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Biography

The writer George Eliot was born Mary Anne Evans on 22 November 1819. Her father, Robert Evans, was the manager of the Arbury estate in Warwickshire, England. Mary Anne was the third child born to him and his wife Christiana. Evans also had two older children from a previous marriage. The Evans household was dominated Mary Anne's father and her older brother Isaac, with whom she was close. Robert Evans was a God-fearing, authority-respecting man. "I was accustomed to hear him utter the word 'Government' in a tone that charged it with awe and made it part of my effective religion in contrast with the word 'rebel,' which seemed to carry the stamp of evil in its syllables," Eliot recalled later of her father.1 Mary Anne craved her father's approval. In a classic Freudian pattern, she sought attention all her life from unavailable older men.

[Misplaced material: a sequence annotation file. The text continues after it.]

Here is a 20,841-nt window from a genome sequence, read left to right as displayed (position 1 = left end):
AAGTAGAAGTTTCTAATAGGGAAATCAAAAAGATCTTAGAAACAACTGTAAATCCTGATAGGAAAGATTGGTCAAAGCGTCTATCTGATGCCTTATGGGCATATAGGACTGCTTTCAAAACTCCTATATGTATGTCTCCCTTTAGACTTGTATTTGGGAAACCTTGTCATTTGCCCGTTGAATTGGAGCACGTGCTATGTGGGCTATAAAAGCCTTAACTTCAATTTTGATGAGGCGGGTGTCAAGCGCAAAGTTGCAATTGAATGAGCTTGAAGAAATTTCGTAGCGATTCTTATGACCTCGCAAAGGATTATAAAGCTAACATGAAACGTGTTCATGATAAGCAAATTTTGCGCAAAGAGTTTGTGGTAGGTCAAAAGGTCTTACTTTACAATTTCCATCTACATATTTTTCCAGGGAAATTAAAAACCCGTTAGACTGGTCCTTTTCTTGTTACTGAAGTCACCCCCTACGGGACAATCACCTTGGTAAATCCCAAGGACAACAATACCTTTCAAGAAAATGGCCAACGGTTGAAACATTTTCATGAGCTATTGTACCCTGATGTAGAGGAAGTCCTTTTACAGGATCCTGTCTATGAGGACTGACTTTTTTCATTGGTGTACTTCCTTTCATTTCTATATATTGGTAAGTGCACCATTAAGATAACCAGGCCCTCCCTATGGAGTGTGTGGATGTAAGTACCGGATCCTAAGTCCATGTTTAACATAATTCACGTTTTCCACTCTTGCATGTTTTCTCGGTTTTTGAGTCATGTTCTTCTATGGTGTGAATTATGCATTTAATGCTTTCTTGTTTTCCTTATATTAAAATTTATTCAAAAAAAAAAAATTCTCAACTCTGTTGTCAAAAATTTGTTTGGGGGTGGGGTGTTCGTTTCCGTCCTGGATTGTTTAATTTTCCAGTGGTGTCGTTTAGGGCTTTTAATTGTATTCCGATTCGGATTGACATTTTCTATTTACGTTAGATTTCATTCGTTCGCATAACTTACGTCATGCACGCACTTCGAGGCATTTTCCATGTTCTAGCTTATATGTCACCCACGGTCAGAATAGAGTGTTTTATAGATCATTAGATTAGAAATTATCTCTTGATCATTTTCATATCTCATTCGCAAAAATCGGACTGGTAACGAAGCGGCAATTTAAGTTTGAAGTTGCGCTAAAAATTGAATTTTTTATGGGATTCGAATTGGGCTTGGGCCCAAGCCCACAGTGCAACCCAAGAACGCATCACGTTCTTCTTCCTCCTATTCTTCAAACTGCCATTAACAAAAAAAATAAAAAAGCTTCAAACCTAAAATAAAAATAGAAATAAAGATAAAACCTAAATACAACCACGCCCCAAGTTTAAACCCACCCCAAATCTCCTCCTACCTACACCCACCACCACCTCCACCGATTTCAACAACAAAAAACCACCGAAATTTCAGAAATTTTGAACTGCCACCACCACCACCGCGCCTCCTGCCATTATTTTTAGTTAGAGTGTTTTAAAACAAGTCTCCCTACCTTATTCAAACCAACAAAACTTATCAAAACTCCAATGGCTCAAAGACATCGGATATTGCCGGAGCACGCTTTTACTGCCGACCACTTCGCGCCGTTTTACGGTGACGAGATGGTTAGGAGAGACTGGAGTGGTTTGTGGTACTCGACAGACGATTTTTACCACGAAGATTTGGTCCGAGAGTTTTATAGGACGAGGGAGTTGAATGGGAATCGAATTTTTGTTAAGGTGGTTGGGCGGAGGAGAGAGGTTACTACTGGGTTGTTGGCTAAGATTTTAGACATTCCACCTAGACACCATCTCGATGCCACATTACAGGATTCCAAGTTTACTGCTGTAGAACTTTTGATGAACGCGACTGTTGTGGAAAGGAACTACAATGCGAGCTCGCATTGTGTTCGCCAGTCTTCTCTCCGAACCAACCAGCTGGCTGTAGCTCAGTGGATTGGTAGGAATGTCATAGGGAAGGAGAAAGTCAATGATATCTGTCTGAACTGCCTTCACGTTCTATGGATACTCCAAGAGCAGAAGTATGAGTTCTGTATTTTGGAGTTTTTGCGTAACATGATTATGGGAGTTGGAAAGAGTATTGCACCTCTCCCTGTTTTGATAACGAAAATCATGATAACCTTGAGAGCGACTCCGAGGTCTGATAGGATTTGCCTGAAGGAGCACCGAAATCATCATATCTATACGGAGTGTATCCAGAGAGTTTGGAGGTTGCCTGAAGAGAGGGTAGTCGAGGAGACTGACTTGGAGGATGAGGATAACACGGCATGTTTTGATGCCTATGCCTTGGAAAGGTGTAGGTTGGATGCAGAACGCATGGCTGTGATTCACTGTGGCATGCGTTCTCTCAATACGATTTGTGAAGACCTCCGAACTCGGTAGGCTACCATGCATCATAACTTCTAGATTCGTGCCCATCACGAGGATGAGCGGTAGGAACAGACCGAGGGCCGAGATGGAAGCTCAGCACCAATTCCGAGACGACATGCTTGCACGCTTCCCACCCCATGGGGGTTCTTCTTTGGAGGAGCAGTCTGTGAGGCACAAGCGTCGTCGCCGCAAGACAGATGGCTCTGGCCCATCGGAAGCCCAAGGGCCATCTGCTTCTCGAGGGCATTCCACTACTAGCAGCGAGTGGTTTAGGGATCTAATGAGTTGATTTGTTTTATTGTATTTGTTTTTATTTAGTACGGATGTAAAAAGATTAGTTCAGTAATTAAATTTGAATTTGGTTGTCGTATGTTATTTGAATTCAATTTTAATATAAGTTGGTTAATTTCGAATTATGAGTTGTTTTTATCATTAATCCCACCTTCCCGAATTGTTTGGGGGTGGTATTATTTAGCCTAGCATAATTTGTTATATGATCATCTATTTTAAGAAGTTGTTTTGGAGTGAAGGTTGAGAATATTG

Her father's position as the head employee on a grand country estate allowed Mary Anne an intimate look at both upper-class and working-class life. These details came in handy in her later fiction. It also gave her access to the estate's library. Robert Evans was proud of his youngest daughter's intelligence and indulged her with books whenever she wanted them.

Mary Anne was educated at a series of boarding schools. Teachers remembered the intelligent student as "a queer, three-cornered, awkward girl, who sat in corners and shyly watched her elders."2 As a student at Mrs. Wallington's Boarding School in Nuneaton, Mary Anne grew close to teacher Maria Lewis. Lewis identified the young woman's gifts and took her under her wing. The two remained close friends for years, corresponding long after Mary Anne had completed her studies. She learned piano, spoke French, and was known as an excellent writer.

When Mary Anne was nineteen, her mother died. The young woman left school and moved back to Warwickshire to care for her father. In 1841, Robert Evans retired from Arbury and moved with his daughter to Foleshill, a town not far away. It was there that George Eliot's life would really begin.

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